No apologies. If we are going to do the ethical thing, we have to examine the shaping behaviors, the means, and in detail, the failures of the web and ask if it isn’t more than just a little risky to enable it to shape our personal lives. Historical comparisons to TV and other media fail to capture the immediacy of engagement, the addiction of immediacy in feedback, and the speed with which we overturn safe technologies in favor of time to market.

    Sad but so: after more than 25 years of working on these systems, I just don’t trust the conference speakers anymore and I certainly don’t trust the iron vendors who promote systems based simply on their ability to sell more iron.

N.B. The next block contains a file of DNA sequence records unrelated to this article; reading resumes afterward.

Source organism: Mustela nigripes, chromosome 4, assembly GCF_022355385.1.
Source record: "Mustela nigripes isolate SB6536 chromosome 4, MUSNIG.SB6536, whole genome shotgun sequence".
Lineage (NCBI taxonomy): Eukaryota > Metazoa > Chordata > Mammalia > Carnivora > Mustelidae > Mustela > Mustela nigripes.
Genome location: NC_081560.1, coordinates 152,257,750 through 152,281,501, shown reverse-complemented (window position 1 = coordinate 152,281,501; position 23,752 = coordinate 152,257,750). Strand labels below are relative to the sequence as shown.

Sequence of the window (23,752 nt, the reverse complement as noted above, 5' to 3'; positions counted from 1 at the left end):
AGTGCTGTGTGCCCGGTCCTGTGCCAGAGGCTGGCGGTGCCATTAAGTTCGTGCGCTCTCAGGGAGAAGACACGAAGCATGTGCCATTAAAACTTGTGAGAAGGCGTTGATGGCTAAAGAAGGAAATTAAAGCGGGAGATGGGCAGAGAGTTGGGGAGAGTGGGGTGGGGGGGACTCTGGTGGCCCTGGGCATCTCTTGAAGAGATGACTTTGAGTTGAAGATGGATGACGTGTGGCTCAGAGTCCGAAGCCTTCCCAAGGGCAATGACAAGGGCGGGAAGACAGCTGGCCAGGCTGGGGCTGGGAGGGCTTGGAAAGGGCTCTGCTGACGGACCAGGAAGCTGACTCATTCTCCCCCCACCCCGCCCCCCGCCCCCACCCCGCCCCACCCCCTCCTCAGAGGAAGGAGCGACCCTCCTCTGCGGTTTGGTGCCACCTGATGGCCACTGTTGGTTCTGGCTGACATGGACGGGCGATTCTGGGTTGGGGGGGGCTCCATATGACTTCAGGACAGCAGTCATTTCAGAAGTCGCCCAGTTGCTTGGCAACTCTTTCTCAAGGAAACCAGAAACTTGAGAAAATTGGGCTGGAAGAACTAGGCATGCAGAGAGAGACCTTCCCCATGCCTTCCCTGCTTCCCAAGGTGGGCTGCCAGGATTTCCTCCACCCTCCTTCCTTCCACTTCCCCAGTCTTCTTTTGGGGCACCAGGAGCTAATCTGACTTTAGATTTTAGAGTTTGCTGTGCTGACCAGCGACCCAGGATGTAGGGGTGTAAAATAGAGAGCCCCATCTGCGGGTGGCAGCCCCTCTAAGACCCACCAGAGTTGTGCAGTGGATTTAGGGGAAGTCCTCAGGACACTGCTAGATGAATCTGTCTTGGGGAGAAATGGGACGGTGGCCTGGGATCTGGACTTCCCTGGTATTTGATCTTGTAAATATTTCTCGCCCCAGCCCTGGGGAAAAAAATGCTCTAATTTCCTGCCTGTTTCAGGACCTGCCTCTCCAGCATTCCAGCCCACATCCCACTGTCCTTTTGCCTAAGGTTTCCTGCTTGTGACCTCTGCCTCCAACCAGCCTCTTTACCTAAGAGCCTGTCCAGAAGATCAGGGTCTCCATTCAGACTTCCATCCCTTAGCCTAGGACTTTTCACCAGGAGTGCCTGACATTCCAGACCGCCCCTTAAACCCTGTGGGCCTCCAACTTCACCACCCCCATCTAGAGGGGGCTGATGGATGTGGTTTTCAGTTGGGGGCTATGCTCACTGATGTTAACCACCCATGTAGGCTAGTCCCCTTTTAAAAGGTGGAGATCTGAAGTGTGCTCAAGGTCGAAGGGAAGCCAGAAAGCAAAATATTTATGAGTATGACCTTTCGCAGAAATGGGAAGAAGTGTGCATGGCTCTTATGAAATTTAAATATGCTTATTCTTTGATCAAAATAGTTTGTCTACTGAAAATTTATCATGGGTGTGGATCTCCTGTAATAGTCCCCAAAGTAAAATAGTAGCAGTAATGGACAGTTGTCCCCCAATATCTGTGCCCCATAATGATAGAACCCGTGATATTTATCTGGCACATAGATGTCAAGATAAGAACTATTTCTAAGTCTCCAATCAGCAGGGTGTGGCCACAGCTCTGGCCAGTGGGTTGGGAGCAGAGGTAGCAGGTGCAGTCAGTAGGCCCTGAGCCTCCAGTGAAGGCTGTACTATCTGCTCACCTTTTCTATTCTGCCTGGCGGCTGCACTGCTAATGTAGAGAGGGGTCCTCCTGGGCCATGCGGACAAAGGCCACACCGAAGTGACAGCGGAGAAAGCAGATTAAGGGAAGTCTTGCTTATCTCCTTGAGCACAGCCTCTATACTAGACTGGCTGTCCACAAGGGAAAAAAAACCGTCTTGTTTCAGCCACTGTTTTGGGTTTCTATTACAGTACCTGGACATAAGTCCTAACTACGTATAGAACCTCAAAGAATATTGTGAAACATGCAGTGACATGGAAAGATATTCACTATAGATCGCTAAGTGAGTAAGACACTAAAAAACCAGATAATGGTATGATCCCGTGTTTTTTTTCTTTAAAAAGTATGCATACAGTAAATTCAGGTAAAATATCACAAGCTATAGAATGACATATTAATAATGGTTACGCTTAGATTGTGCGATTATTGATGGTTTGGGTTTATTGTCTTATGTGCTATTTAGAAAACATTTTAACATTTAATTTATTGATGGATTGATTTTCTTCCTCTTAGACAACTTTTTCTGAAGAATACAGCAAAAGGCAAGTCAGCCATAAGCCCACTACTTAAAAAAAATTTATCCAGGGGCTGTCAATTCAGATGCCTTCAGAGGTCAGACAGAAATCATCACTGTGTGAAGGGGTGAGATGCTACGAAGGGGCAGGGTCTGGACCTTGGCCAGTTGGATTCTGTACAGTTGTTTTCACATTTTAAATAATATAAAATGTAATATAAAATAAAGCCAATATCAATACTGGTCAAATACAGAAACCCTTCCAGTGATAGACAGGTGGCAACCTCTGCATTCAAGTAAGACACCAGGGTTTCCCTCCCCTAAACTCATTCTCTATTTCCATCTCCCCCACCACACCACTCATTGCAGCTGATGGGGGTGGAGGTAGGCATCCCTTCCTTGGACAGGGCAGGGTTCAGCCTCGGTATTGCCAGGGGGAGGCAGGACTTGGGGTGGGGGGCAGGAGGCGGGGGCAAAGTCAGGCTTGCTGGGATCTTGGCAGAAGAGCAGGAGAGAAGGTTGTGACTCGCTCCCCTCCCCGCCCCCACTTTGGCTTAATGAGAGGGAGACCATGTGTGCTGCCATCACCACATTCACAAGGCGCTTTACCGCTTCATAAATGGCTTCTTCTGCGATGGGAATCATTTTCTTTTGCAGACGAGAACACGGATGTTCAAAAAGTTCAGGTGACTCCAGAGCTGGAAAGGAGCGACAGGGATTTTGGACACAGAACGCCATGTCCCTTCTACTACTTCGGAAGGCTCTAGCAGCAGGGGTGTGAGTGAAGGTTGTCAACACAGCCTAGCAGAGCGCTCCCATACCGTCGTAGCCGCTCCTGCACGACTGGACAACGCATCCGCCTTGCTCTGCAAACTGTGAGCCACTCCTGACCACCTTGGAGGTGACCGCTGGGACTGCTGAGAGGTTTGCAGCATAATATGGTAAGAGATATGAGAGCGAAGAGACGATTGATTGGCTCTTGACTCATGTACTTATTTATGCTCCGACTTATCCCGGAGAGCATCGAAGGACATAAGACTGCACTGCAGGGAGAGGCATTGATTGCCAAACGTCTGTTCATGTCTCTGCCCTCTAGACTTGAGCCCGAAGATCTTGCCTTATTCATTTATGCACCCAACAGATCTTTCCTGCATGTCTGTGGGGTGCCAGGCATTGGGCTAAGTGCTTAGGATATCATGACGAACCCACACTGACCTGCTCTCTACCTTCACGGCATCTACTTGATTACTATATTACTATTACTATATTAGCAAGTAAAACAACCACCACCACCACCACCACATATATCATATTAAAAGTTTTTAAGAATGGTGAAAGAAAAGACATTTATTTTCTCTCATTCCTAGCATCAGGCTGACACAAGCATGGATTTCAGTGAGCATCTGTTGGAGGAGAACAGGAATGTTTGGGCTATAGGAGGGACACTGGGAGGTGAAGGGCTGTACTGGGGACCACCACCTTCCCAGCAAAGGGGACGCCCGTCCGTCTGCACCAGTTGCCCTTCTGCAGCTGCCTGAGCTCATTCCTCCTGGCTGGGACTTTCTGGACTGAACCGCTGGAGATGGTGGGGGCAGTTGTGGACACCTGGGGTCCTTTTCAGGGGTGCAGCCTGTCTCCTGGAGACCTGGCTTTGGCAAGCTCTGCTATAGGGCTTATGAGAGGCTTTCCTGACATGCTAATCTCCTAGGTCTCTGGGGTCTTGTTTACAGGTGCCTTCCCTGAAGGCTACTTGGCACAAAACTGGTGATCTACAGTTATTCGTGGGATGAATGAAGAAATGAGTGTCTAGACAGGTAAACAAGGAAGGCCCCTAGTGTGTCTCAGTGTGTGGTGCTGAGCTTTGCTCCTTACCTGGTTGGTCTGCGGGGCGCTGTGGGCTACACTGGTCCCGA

7. Len, you think the Web’s a tinderbox, waiting for someone to throw in a match and burn it all down ?

    You may be right. What shall we replace it with ?

    Some of us need it for business-to-business work. Some of us need it for business-to-consumer. Some of us need it for science and acaemic pursuits. Some of us like it for leisure.

    Business-to-business we can do with SNA ; but that’s a little cumbersome for the other uses we have for the Web nowadays.

    What should the next generation Internet look like ?

  8. I think there is a mathematically bias here, you can come up with many “digital reputation” mathematical models however must remember that models can torn apart.

    Finally, Bob that you can not measure/compute everything. Digital reputations are intangible based on value perceived (kind of like goodwill), network size is irrelevant.